A man has been asked by a Delhi court to pay Rs 3,200 per month as maintenance to his aged parents.
Additional Sessions Judge (ASJ) Anuradha Shukla Bhardwaj asked the elderly couple's son to pay maintenance to his parents saying he cannot deny sustenance to them.
The ASJ upheld the trial court's order and said even otherwise, he should give money in the form of rent to them as he was living in his parents' house.
"Admittedly the house, as of now, is in the name of the mother. The son from that angle also should be liable to pay a rent to the respondents (parents), as if they were his landlords, being the owners of the house.
"Be it from whatever angle, the petitioner (couple's son) cannot say he is not liable to pay the maintenance as awarded by the trial court to the parents," the court said.
The son had challenged the trial court order saying he was running a small cycle repair shop and was earning Rs 5,000 to Rs 6,000 per month, while his elder brother was earning Rs 20,000.
He also alleged his parents own three immovable properties and had also given out loans to people on interest.
The 74-year-old father and 67-year-old mother told the sessions court that they had demanded the maintenance from the petitioner, their younger son, as his elder brother was poor, while he was earning Rs 35,000 by running a four-wheeler repair work shop.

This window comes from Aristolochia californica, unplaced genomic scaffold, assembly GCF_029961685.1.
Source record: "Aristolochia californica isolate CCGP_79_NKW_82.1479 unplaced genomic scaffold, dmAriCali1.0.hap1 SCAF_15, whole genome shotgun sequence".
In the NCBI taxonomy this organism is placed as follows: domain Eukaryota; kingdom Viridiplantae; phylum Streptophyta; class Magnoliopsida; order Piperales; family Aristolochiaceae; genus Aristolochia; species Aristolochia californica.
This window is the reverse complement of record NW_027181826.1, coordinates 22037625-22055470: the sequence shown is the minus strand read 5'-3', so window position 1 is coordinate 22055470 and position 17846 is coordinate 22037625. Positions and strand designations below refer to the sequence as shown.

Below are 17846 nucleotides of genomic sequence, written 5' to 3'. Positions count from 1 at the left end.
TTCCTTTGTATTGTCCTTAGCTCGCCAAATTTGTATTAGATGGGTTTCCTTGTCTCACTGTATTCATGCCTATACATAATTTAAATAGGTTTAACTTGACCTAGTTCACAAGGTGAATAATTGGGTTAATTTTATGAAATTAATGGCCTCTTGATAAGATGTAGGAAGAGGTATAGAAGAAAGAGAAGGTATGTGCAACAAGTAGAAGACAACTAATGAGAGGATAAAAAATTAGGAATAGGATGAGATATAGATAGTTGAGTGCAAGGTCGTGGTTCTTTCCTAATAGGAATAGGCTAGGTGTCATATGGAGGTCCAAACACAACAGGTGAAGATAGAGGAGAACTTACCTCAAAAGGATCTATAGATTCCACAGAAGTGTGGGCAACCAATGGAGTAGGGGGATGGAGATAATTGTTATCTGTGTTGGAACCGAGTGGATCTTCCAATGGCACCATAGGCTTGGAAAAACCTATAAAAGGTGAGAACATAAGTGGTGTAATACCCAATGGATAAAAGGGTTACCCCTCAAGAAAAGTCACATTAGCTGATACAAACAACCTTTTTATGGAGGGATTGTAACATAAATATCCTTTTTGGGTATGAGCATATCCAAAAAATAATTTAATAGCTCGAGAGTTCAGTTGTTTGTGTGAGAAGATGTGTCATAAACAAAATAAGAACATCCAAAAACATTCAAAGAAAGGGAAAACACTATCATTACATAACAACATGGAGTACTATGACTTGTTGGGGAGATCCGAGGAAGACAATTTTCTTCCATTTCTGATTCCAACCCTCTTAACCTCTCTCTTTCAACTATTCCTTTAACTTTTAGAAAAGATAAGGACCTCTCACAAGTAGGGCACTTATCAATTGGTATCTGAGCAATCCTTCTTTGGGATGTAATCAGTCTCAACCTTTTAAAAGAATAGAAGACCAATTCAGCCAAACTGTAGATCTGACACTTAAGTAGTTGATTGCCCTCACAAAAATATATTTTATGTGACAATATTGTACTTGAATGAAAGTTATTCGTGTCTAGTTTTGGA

They added the son was residing in their house and that they had been turned out of their own house.
The ASJ directed the son to pay maintenance considering that he had not presented any documents to support his claim that his parents were owners of several immovable properties and neither had he given any particulars of their income from other sources.
Refusing to set aside the trial court's order, the ASJ said there was no infirmity or illegality in it and the man's
appeal was devoid of merits.
The sessions court also observed that neglect and refusal on the man's part is evident from the fact that his parents are forced to live separately despite the fact that the house where the son is living is in the name of his mother.
"The trial court has also observed that the parents can claim maintenance from any of the children without claiming the same from other children," it said, upholding the magistrate's order.